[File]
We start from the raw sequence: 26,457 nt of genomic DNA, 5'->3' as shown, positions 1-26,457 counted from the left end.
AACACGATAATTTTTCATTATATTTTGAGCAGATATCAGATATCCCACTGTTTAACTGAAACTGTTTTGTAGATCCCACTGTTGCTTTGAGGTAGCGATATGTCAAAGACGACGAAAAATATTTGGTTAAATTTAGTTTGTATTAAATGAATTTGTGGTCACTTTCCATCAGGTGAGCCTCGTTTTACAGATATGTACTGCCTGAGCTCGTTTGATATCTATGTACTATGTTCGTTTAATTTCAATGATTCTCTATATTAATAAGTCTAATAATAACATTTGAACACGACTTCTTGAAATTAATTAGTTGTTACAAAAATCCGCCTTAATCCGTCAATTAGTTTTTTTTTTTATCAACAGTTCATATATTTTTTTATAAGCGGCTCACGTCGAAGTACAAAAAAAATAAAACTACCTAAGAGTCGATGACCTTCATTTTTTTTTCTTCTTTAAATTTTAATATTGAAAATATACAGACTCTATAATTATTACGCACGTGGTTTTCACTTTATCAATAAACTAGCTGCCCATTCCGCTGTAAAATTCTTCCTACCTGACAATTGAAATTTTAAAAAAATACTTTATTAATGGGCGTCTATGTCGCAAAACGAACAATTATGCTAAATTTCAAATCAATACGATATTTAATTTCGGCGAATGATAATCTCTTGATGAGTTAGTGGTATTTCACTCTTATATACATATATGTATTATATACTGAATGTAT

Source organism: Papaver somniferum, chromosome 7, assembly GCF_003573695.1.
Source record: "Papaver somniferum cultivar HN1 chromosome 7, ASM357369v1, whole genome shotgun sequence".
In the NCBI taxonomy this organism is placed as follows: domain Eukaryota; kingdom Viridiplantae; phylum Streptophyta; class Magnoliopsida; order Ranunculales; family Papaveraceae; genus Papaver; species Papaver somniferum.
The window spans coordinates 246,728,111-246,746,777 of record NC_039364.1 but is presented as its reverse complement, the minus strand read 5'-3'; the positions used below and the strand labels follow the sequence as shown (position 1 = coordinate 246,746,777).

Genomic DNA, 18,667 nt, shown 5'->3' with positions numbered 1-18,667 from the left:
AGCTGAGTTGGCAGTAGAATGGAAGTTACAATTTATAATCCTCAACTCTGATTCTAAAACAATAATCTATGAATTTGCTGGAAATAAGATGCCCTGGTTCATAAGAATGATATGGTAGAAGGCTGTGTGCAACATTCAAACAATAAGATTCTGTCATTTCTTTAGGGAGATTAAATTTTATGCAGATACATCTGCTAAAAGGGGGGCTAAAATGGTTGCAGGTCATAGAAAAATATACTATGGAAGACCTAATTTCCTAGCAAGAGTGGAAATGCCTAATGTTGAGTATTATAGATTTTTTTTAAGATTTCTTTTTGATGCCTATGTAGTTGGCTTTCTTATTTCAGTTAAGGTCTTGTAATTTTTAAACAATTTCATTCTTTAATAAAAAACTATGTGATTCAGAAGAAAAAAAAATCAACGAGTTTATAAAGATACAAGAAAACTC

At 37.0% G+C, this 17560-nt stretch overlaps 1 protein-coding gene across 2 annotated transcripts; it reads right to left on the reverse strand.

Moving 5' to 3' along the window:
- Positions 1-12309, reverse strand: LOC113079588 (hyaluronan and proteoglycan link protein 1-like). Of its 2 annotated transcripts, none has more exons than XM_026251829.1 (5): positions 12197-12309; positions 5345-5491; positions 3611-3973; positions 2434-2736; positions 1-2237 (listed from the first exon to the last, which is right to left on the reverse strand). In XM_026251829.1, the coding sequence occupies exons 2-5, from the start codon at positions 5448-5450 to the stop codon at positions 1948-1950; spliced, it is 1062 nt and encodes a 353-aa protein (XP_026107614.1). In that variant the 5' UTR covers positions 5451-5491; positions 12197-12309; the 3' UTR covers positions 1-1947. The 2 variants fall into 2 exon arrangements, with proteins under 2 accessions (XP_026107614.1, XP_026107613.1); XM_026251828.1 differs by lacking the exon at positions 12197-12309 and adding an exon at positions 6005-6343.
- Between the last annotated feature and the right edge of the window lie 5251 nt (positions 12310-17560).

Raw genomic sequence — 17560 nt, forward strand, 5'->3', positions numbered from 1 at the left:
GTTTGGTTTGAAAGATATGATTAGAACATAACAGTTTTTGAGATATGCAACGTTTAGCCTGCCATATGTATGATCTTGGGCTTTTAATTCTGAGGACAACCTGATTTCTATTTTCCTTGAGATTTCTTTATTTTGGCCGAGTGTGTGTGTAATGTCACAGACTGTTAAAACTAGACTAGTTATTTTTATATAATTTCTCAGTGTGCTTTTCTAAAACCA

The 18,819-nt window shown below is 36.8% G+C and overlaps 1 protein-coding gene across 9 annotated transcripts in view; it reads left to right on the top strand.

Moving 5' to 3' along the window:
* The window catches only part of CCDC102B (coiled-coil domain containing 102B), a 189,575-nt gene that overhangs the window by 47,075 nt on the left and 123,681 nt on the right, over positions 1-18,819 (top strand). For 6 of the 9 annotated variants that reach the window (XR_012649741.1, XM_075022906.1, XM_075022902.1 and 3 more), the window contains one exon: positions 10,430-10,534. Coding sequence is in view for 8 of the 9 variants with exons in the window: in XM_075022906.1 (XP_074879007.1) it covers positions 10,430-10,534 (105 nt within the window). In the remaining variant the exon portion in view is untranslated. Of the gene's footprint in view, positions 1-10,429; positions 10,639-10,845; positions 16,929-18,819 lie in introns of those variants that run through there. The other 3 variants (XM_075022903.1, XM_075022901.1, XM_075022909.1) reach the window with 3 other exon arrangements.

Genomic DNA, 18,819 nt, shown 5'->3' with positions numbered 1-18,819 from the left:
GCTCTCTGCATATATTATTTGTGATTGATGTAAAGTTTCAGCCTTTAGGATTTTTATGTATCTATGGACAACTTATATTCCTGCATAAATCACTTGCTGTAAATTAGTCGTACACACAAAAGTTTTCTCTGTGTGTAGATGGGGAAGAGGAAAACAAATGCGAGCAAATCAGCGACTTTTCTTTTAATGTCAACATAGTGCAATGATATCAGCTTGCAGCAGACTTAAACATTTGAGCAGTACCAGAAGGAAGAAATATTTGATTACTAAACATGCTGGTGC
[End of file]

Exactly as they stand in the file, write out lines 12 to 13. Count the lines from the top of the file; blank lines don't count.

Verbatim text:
- Between the last annotated feature and the right edge of the window lie 5251 nt (positions 12310-17560).

Raw genomic sequence — 17560 nt, forward strand, 5'->3', positions numbered from 1 at the left: